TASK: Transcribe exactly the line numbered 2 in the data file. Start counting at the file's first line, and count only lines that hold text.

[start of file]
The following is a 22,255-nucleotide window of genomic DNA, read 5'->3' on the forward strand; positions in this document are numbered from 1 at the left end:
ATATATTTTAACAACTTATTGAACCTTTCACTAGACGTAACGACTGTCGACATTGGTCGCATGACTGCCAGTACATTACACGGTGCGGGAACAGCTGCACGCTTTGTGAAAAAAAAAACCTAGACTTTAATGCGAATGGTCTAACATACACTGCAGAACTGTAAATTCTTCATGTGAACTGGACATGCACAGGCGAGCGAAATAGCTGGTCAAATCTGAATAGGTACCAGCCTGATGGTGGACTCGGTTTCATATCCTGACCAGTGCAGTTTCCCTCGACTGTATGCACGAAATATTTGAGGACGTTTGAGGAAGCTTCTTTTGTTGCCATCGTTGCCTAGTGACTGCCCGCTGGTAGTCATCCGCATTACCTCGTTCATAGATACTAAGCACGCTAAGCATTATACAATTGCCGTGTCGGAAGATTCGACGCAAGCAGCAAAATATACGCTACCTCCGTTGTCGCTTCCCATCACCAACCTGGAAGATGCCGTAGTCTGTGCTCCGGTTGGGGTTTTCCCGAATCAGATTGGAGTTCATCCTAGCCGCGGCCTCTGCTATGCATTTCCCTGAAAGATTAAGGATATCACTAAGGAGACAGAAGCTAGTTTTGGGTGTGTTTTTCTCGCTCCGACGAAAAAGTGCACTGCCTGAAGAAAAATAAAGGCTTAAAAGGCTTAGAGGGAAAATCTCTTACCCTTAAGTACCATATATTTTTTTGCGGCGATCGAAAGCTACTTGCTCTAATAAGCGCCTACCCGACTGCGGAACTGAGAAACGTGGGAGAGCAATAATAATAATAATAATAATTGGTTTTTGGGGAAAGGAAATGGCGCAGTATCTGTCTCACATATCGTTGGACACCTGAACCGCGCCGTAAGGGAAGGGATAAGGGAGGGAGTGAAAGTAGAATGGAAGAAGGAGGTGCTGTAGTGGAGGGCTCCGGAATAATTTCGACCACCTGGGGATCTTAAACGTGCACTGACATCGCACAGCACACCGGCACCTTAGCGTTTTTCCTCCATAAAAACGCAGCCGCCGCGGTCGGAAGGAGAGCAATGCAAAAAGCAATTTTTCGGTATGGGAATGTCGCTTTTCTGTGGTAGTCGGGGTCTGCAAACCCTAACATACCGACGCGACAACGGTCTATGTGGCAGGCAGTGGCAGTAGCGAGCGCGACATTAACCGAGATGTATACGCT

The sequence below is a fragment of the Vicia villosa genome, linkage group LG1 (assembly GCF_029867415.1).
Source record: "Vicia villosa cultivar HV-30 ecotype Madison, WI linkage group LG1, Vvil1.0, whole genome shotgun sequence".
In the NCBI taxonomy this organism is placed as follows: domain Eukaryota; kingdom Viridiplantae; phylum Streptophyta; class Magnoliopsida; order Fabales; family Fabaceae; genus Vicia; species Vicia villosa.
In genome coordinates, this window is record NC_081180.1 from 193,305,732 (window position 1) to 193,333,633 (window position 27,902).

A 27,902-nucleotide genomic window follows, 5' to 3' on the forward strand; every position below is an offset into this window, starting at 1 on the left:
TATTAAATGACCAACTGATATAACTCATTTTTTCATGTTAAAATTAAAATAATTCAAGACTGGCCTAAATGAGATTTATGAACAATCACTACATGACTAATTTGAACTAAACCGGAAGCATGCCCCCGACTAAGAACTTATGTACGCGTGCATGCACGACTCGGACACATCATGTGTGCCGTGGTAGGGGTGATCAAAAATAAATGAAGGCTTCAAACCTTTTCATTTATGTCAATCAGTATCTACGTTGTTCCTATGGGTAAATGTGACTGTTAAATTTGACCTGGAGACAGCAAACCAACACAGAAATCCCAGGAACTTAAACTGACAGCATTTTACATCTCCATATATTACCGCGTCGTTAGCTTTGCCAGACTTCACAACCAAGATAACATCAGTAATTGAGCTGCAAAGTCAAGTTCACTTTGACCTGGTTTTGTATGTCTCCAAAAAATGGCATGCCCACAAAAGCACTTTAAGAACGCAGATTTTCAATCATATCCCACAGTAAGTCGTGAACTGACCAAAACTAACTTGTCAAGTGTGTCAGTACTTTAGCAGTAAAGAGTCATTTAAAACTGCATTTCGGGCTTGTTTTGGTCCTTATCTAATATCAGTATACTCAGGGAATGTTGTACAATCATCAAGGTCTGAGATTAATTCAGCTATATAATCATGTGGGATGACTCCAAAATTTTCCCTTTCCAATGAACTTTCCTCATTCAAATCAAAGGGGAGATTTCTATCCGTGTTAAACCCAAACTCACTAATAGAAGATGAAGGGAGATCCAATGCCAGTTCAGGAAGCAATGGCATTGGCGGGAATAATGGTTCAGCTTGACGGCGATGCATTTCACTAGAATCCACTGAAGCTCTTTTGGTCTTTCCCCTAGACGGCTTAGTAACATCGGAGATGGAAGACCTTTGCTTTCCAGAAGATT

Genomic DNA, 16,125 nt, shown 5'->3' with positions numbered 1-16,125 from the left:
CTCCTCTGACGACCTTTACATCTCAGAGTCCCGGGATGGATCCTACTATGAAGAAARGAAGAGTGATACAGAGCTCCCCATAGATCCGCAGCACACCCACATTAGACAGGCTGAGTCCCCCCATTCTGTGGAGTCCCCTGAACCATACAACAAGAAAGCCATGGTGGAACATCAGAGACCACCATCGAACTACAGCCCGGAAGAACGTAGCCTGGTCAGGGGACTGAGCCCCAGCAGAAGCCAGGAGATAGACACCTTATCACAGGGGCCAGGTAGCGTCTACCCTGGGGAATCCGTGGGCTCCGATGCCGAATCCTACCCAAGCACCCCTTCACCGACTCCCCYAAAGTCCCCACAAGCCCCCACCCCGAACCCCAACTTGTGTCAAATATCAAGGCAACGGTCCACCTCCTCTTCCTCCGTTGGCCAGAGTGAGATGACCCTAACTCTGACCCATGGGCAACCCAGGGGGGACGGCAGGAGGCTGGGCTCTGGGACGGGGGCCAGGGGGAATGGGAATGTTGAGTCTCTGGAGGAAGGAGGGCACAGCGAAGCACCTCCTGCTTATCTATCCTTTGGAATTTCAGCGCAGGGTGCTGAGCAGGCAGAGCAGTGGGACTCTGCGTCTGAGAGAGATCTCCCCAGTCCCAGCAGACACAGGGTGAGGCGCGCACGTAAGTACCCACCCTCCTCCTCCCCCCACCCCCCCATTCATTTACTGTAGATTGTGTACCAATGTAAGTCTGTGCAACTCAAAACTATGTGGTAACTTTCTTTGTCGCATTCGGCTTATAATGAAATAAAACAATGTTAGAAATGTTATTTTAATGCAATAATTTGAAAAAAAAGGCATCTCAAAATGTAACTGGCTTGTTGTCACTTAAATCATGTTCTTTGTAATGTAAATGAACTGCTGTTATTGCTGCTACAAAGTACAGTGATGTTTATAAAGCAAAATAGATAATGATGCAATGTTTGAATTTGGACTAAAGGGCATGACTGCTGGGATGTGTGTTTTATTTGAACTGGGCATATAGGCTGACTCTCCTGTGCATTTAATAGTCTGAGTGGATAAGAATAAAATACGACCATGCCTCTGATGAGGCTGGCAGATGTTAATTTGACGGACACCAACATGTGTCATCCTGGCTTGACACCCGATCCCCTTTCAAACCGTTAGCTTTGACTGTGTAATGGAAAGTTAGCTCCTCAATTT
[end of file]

ATATATTTTAACAACTTATTGAACCTTTCACTAGACGTAACGACTGTCGACATTGGTCGCATGACTGCCAGTACATTACACGGTGCGGGAACAGCTGCACGCTTTGTGAAAAAAAAAACCTAGACTTTAATGCGAATGGTCTAACATACACTGCAGAACTGTAAATTCTTCATGTGAACTGGACATGCACAGGCGAGCGAAATAGCTGGTCAAATCTGAATAGGTACCAGCCTGATGGTGGACTCGGTTTCATATCCTGACCAGTGCAGTTTCCCTCGACTGTATGCACGAAATATTTGAGGACGTTTGAGGAAGCTTCTTTTGTTGCCATCGTTGCCTAGTGACTGCCCGCTGGTAGTCATCCGCATTACCTCGTTCATAGATACTAAGCACGCTAAGCATTATACAATTGCCGTGTCGGAAGATTCGACGCAAGCAGCAAAATATACGCTACCTCCGTTGTCGCTTCCCATCACCAACCTGGAAGATGCCGTAGTCTGTGCTCCGGTTGGGGTTTTCCCGAATCAGATTGGAGTTCATCCTAGCCGCGGCCTCTGCTATGCATTTCCCTGAAAGATTAAGGATATCACTAAGGAGACAGAAGCTAGTTTTGGGTGTGTTTTTCTCGCTCCGACGAAAAAGTGCACTGCCTGAAGAAAAATAAAGGCTTAAAAGGCTTAGAGGGAAAATCTCTTACCCTTAAGTACCATATATTTTTTTGCGGCGATCGAAAGCTACTTGCTCTAATAAGCGCCTACCCGACTGCGGAACTGAGAAACGTGGGAGAGCAATAATAATAATAATAATAATTGGTTTTTGGGGAAAGGAAATGGCGCAGTATCTGTCTCACATATCGTTGGACACCTGAACCGCGCCGTAAGGGAAGGGATAAGGGAGGGAGTGAAAGTAGAATGGAAGAAGGAGGTGCTGTAGTGGAGGGCTCCGGAATAATTTCGACCACCTGGGGATCTTAAACGTGCACTGACATCGCACAGCACACCGGCACCTTAGCGTTTTTCCTCCATAAAAACGCAGCCGCCGCGGTCGGAAGGAGAGCAATGCAAAAAGCAATTTTTCGGTATGGGAATGTCGCTTTTCTGTGGTAGTCGGGGTCTGCAAACCCTAACATACCGACGCGACAACGGTCTATGTGGCAGGCAGTGGCAGTAGCGAGCGCGACATTAACCGAGATGTATACGCT